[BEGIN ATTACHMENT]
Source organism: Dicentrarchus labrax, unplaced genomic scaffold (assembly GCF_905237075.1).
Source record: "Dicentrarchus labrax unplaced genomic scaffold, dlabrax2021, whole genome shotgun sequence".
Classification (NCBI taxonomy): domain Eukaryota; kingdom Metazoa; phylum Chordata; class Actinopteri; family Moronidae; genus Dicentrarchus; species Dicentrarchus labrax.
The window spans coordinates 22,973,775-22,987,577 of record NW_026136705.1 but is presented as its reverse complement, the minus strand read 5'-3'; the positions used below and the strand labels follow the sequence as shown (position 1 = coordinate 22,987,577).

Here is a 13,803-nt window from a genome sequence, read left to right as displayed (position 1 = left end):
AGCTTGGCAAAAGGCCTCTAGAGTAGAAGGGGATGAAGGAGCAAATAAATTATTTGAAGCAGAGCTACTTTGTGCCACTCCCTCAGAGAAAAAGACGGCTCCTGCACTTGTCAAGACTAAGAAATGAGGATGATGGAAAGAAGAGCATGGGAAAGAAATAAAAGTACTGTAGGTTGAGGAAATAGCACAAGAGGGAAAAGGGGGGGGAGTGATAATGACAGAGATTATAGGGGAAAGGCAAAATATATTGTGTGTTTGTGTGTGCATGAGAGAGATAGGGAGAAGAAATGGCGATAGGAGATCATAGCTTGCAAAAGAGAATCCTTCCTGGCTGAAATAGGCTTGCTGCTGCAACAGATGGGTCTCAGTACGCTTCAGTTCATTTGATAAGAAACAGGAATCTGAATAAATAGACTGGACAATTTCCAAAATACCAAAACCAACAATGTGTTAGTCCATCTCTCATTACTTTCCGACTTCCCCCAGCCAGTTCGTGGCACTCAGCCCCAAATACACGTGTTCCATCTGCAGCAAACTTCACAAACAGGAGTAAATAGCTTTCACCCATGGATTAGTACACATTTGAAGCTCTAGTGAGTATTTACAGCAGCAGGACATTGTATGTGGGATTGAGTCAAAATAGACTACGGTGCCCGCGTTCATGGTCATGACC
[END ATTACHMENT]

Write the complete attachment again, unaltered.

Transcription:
Source organism: Dicentrarchus labrax, unplaced genomic scaffold (assembly GCF_905237075.1).
Source record: "Dicentrarchus labrax unplaced genomic scaffold, dlabrax2021, whole genome shotgun sequence".
Classification (NCBI taxonomy): domain Eukaryota; kingdom Metazoa; phylum Chordata; class Actinopteri; family Moronidae; genus Dicentrarchus; species Dicentrarchus labrax.
The window spans coordinates 22,973,775-22,987,577 of record NW_026136705.1 but is presented as its reverse complement, the minus strand read 5'-3'; the positions used below and the strand labels follow the sequence as shown (position 1 = coordinate 22,987,577).

Here is a 13,803-nt window from a genome sequence, read left to right as displayed (position 1 = left end):
AGCTTGGCAAAAGGCCTCTAGAGTAGAAGGGGATGAAGGAGCAAATAAATTATTTGAAGCAGAGCTACTTTGTGCCACTCCCTCAGAGAAAAAGACGGCTCCTGCACTTGTCAAGACTAAGAAATGAGGATGATGGAAAGAAGAGCATGGGAAAGAAATAAAAGTACTGTAGGTTGAGGAAATAGCACAAGAGGGAAAAGGGGGGGGAGTGATAATGACAGAGATTATAGGGGAAAGGCAAAATATATTGTGTGTTTGTGTGTGCATGAGAGAGATAGGGAGAAGAAATGGCGATAGGAGATCATAGCTTGCAAAAGAGAATCCTTCCTGGCTGAAATAGGCTTGCTGCTGCAACAGATGGGTCTCAGTACGCTTCAGTTCATTTGATAAGAAACAGGAATCTGAATAAATAGACTGGACAATTTCCAAAATACCAAAACCAACAATGTGTTAGTCCATCTCTCATTACTTTCCGACTTCCCCCAGCCAGTTCGTGGCACTCAGCCCCAAATACACGTGTTCCATCTGCAGCAAACTTCACAAACAGGAGTAAATAGCTTTCACCCATGGATTAGTACACATTTGAAGCTCTAGTGAGTATTTACAGCAGCAGGACATTGTATGTGGGATTGAGTCAAAATAGACTACGGTGCCCGCGTTCATGGTCATGACC